Information contained in this publication is intended for informational purposes only and does not constitute legal advice or opinion, nor is it a substitute for the professional judgment of an attorney.
No, no, not who to vote for. Rather, employers should brush up on laws and regulations that entitle employees to time off to vote or to serve as an election official. What time off do you need to give employees? And is it paid or unpaid? What about employees’ other political activities, beyond voting?
The following sheds some light on issues employers should keep in mind as we approach the November 8 mid-term elections. Remember, however, there are many variations and nuances to each jurisdiction’s laws. Employers should be sure to consult the applicable laws in every state and locality where their employees vote to ensure compliance with state and local requirements.
- States Requiring Voting Leave. Although there are no federal laws regarding voting time leave, a majority of states (31)1 have enacted laws giving employees the right to take time off from work to vote, even where absentee or mail-in ballots are available. Note that there have been some changes in this list since the 2020 federal election. In particular, employers may have missed Connecticut’s voter leave law, which was part of a special session budget omnibus bill enacted in June 2021. Many of these laws, which generally provide two to four hours of mandated leave time, kick in only if an employee is unable to vote outside of their work time due to conflicts between polling hours and their work schedule. When a leave requirement is triggered, states often allow employers to specify the time that employees are permitted to be absent (e.g., at the beginning or end of their shift).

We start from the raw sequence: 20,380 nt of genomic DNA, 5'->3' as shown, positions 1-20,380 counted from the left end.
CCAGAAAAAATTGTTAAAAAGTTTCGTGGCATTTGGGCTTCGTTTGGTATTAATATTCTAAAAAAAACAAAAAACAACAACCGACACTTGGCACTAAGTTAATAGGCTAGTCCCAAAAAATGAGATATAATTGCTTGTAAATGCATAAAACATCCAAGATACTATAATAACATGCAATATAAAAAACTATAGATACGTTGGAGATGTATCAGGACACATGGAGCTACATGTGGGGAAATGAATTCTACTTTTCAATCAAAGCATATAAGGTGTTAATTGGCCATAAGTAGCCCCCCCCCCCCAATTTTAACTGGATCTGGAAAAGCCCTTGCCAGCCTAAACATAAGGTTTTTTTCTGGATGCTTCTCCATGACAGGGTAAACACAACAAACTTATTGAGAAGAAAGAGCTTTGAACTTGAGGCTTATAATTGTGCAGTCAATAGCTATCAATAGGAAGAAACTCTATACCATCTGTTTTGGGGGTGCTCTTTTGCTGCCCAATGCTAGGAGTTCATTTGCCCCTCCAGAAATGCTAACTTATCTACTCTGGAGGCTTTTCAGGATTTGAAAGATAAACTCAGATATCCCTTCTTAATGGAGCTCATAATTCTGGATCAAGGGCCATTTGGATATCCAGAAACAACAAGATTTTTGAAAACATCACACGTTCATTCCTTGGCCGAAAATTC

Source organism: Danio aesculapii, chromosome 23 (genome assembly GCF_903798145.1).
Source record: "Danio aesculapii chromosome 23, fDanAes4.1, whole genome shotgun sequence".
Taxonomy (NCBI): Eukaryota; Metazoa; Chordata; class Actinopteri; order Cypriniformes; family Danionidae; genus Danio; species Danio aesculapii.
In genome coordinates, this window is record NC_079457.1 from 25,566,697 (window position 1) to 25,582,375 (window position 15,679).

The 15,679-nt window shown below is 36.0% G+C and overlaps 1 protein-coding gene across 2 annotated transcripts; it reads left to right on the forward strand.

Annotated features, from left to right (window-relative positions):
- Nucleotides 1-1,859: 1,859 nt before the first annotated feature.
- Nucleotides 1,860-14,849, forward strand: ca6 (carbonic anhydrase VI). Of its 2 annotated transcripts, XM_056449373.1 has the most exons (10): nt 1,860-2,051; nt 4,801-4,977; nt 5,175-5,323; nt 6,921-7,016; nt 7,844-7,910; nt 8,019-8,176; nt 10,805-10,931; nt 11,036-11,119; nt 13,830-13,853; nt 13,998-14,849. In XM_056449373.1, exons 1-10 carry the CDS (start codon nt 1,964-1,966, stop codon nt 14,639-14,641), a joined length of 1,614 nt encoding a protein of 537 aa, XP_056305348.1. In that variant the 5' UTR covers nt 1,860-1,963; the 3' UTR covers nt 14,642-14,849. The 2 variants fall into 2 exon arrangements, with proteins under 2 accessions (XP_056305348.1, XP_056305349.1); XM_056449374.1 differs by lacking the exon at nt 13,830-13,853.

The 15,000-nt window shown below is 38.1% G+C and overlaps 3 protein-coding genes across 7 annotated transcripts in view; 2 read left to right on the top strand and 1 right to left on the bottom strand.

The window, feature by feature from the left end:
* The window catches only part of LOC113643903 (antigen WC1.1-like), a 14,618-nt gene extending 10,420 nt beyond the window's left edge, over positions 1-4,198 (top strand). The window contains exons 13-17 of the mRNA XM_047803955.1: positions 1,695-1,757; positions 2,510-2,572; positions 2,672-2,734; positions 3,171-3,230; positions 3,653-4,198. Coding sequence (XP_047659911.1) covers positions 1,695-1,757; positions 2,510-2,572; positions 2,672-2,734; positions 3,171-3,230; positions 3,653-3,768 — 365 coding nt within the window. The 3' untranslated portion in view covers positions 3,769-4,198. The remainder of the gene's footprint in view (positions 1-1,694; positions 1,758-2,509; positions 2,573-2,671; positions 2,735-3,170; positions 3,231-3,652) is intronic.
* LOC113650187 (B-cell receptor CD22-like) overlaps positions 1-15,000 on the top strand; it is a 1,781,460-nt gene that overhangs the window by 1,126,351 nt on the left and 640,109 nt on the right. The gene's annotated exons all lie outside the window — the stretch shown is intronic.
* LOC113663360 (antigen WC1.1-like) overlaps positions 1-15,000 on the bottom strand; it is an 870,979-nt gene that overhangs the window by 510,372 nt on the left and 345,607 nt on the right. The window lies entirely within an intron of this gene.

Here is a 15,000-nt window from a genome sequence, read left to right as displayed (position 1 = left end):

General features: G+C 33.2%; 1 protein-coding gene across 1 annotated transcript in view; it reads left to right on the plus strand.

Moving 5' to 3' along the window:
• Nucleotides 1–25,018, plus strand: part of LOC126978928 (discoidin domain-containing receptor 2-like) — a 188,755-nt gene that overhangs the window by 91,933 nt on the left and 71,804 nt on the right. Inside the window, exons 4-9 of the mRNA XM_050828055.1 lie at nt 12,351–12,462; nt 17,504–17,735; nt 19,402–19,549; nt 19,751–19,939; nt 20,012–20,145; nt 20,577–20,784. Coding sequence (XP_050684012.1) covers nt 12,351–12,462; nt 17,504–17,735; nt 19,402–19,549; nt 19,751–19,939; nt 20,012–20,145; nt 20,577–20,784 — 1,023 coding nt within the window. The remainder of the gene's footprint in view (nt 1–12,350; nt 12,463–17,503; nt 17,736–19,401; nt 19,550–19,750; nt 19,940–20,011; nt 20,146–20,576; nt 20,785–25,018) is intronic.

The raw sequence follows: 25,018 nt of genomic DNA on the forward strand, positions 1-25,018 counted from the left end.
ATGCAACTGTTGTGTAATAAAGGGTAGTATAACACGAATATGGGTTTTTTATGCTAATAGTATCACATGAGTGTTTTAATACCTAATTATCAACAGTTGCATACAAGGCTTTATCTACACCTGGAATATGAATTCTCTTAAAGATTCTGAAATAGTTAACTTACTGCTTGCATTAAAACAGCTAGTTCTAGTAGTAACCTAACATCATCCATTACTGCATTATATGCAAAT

- Pay Requirements. In 23 of the states requiring voting leave, the time off must be paid by the employer.2 Notably, a few states require paid leave only if the employee actually votes during the leave. For example, Maryland, Oklahoma, and Missouri require that employees taking voting leave provide their employer proof that they voted. Two states, West Virginia and Wyoming, allow employers to deduct the wages otherwise payable for the time off to vote if the employee does not provide proof they actually voted. Kentucky does not require employers to provide paid time off for voting; however, an employee who takes time off and does not vote may be subject to disciplinary action.
- Advance Notification of the Request for Leave. More than half of the states mandating voting leave require that employees who need the leave request the time off in advance. For example, New York requires employees to request leave at least two days before Election Day. State laws differ as to whether the request needs to be in writing and how far in advance of an election it must be submitted.
- Notice to Employees. As with most leave laws, some states also require employers to notify employees of the availability of time off to vote. California, the District of Columbia, and New York provide notices that must be posted.
- Election Worker Leave. In addition to voting, some employees plan to volunteer as election judges, precinct officials, and the like on Election Day. Interestingly, Delaware, which does not provide time off to vote, grants paid time off for employees to serve as a Precinct Election Official, under certain conditions. Similarly, although Virginia does not have a voting leave law, it prohibits employers from discharging or taking any adverse action against an employee who serves as an election official. Moreover, when an employee serves as an election official in Virginia for four or more hours, the employer may not force the employee to start work after 5:00 p.m. on that same day or before 3:00 a.m. the following morning.